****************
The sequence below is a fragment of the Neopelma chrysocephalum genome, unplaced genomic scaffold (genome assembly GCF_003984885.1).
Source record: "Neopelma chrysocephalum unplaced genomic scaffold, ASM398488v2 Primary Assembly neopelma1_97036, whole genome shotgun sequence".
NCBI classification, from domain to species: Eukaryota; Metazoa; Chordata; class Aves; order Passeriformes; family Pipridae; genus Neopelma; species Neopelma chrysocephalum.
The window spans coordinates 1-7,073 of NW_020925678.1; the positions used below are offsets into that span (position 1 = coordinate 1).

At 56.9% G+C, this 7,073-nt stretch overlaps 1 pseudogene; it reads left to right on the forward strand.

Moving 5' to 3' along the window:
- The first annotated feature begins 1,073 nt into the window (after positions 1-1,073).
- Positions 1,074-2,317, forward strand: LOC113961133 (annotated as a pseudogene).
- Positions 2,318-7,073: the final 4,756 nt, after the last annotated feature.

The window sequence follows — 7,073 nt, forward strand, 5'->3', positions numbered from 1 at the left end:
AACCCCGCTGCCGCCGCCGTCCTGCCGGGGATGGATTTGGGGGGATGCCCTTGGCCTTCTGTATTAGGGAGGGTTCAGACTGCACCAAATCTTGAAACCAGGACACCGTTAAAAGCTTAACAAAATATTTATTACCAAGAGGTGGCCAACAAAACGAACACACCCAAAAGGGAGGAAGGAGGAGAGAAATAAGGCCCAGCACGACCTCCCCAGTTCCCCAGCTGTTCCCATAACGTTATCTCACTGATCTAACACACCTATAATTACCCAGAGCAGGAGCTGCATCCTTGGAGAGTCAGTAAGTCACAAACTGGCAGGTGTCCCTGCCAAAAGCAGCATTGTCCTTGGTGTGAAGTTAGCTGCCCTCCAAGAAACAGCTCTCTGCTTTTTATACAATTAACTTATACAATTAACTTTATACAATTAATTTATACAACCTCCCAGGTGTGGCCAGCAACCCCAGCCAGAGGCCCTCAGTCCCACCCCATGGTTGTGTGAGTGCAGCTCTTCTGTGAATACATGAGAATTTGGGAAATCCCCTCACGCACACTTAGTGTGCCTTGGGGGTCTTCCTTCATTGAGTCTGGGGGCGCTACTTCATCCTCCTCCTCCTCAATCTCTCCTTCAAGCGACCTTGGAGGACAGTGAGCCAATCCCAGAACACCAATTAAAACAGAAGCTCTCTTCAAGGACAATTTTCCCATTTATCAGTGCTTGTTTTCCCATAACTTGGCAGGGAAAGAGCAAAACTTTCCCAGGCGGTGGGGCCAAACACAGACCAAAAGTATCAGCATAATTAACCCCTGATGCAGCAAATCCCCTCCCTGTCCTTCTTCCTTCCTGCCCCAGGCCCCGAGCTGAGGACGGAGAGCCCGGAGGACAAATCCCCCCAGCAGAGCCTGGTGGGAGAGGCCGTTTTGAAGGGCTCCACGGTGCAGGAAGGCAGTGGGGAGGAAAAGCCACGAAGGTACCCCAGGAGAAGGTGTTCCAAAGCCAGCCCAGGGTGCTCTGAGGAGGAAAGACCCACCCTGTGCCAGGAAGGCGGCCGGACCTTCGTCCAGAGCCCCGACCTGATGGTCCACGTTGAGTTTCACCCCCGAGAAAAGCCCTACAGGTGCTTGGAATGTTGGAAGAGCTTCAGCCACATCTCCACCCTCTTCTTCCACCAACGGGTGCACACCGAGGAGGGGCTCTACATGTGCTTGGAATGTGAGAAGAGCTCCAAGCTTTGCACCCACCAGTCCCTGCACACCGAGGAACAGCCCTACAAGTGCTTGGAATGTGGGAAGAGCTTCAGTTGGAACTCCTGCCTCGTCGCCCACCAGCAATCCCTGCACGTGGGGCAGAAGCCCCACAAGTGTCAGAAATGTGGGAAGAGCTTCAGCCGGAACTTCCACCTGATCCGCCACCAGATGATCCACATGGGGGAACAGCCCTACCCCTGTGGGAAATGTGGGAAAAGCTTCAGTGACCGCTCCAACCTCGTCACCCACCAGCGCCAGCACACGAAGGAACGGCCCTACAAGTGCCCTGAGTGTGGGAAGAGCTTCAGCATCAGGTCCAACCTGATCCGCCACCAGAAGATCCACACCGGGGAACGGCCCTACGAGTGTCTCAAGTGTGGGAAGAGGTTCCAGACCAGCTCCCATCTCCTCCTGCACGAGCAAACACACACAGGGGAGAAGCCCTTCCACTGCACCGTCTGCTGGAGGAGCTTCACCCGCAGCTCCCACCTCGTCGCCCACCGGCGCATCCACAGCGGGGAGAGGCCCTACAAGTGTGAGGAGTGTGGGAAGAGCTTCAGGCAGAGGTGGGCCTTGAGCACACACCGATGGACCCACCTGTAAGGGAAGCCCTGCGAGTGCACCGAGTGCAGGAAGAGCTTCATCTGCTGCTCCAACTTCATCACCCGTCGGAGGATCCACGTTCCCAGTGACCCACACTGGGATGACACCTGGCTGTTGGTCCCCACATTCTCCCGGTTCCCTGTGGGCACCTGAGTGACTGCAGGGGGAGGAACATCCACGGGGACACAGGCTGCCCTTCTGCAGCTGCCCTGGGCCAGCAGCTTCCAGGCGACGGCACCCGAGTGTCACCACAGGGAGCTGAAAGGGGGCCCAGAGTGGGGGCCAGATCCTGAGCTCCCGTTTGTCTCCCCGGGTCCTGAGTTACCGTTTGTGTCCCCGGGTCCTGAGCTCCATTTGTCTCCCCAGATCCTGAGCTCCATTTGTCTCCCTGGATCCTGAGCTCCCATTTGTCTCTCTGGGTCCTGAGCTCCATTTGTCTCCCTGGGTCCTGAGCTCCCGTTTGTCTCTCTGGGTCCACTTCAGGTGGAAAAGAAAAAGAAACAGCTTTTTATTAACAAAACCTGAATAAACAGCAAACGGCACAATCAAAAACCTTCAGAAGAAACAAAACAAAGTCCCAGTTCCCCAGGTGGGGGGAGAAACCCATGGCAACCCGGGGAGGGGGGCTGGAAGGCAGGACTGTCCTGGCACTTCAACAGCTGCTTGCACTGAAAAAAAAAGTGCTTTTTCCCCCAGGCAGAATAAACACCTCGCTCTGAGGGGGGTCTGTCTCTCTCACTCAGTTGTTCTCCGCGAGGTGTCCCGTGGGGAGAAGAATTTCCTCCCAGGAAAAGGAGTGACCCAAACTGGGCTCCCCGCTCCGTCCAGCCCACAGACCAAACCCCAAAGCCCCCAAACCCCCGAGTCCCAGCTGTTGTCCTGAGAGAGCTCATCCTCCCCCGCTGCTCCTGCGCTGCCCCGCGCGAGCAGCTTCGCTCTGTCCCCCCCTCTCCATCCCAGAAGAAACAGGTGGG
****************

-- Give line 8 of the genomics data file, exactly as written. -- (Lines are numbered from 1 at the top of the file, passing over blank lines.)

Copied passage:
- Positions 1,074-2,317, forward strand: LOC113961133 (annotated as a pseudogene).